Please Note: This article is written for users of the following Microsoft Excel versions: 97, 2000, 2002, and 2003. If you are using a later version (Excel 2007 or later), this tip may not work for you. For a version of this tip written specifically for later versions of Excel, click here: Undoing an Edit.

Undoing an Edit

by Allen Wyatt
(last updated August 20, 2015)

It happens to the best of us. You may delete the wrong value, replace the wrong formula, or run the wrong macro. In short, you make a mistake. Excel allows you to undo almost any of your editing actions. To undo an edit or formatting change, either press Ctrl+Z or choose Undo from the Edit menu. The exact wording of the menu option will vary, depending on the last action you performed. The Undo option is always the first item in the Edit menu, however.

If it is not possible to undo an action, the Undo option will not be available. Instead, it will be in lighter type than the rest of the options on the Edit menu.

Excel also provides an Undo tool on the toolbar. This tool looks like a curved arrow pointing backward—to the left. If you click on the tool, it is the same as choosing Undo from the Edit menu. If you click on the tool and you hear a "ding," it means there are no actions to undo. If there are more than one actions that can be undone, click on the down-arrow to the right of the Undo tool and you can see the various actions that you can undo.

ExcelTips is your source for cost-effective Microsoft Excel training. This tip (2030) applies to Microsoft Excel 97, 2000, 2002, and 2003. You can find a version of this tip for the ribbon interface of Excel (Excel 2007 and later) here: Undoing an Edit.

Author Bio

Allen Wyatt

With more than 50 non-fiction books and numerous magazine articles to his credit, Allen Wyatt is an internationally recognized author. He  is president of Sharon Parq Associates, a computer and publishing services company. ...

MORE FROM ALLEN

Getting Rid of Mail Merge Section Breaks

When you create a group of documents from a merge file, Word normally inserts section breaks between iterations of the ...

Discover More

Limiting Entries to Numeric Values

When creating a worksheet, you may need to limit what can be entered into a particular cell. Using data validation you can ...

Discover More

Converting Numbers to Text

Got some numbers you need spelled out? Here's a handy macro that can convert numbers like "123" to words like "one hundred ...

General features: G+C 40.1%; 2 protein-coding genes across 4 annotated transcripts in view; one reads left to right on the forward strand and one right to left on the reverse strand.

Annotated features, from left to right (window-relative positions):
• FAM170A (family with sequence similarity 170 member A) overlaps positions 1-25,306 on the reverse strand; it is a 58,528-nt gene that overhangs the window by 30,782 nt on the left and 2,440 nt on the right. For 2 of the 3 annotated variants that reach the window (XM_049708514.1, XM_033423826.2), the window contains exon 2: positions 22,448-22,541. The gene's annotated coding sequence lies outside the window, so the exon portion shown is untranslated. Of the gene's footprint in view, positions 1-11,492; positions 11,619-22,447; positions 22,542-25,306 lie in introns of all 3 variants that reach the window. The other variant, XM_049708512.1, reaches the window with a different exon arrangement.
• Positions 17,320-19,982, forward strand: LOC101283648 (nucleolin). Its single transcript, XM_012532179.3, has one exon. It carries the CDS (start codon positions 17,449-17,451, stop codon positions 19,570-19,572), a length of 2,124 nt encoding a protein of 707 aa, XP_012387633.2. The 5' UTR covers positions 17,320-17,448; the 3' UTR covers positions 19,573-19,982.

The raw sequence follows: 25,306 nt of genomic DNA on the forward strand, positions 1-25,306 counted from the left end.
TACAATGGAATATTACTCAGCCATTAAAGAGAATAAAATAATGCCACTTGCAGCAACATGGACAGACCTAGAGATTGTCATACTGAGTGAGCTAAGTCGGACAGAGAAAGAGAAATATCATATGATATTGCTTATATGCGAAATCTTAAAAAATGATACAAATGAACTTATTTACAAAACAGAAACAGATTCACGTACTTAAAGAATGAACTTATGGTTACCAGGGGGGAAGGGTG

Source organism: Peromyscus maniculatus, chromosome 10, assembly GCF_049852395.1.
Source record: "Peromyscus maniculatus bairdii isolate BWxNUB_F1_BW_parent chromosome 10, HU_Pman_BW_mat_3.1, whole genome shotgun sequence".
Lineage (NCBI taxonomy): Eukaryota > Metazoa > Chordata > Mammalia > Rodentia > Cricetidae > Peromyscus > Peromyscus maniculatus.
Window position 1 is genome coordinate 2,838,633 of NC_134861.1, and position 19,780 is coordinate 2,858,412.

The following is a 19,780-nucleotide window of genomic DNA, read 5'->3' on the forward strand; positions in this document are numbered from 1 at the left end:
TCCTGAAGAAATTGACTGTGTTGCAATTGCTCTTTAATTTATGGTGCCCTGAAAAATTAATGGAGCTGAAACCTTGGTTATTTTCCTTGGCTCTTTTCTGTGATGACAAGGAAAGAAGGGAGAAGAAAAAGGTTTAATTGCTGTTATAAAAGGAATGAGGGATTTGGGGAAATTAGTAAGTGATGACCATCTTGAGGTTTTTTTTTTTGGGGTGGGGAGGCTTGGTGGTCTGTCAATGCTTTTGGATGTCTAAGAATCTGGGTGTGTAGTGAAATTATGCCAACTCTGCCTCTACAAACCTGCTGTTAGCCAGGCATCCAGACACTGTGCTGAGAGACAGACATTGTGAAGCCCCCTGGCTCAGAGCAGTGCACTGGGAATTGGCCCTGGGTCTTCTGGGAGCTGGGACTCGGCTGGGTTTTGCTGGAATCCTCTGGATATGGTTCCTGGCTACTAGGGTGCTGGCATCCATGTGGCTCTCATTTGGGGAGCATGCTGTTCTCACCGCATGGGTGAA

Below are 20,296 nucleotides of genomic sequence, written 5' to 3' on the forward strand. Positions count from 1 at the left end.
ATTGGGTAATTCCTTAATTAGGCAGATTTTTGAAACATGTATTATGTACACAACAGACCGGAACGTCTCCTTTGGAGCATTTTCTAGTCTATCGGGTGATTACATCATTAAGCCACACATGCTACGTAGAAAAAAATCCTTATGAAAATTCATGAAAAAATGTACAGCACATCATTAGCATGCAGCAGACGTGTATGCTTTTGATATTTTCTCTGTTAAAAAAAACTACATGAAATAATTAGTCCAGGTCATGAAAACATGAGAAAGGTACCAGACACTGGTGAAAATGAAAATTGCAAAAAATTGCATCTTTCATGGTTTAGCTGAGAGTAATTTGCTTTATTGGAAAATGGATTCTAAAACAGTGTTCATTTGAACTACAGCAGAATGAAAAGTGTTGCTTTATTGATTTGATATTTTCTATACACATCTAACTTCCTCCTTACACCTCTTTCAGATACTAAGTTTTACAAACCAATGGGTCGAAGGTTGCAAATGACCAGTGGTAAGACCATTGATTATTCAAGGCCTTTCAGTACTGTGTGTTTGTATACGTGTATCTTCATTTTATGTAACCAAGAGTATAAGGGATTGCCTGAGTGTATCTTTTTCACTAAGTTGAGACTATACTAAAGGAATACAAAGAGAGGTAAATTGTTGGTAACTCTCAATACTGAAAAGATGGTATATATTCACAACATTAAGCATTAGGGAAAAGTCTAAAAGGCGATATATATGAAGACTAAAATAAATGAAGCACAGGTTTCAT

Discover More

Save Time and Supercharge Excel! Automate virtually any routine task and save yourself hours, days, maybe even weeks. Then, learn how to make Excel do things you thought were simply impossible! Mastering advanced Excel macros has never been easier. Check out Excel 2010 VBA and Macros today!

More ExcelTips (menu)

Cell Movement After Enter

What happens when you press Enter in a cell depends on how you have Excel configured. Here's the way you can control the ...

Discover More

Searching Comments

Need to find that misplaced comment in your worksheet? It's easy to do using the Find and Replace capabilities of Excel.

Discover More

Inserting Dashes between Letters and Numbers

If you need to add dashes between letters and numbers in a string, the work can quickly get tedious. This tip examines some ...

Discover More
Subscribe

FREE SERVICE: Get tips like this every week in ExcelTips, a free productivity newsletter. Enter your address and click "Subscribe."

View most recent newsletter.

Comments

If you would like to add an image to your comment (not an avatar, but an image to help in making the point of your comment), include the characters [{fig}] in your comment text. You’ll be prompted to upload your image when you submit the comment. Maximum image size is 8Mpixels. Images larger than 600px wide or 1000px tall will be reduced. Up to three images may be included in a comment. All images are subject to review. Commenting privileges may be curtailed if inappropriate images are posted.

What is 6 - 4?

There are currently no comments for this tip. (Be the first to leave your comment—just use the simple form above!)


This Site

Got a version of Excel that uses the menu interface (Excel 97, Excel 2000, Excel 2002, or Excel 2003)? This site is for you! If you use a later version of Excel, visit our ExcelTips site focusing on the ribbon interface.

Newest Tips
Subscribe

FREE SERVICE: Get tips like this every week in ExcelTips, a free productivity newsletter. Enter your address and click "Subscribe."

(Your e-mail address is not shared with anyone, ever.)

View the most recent newsletter.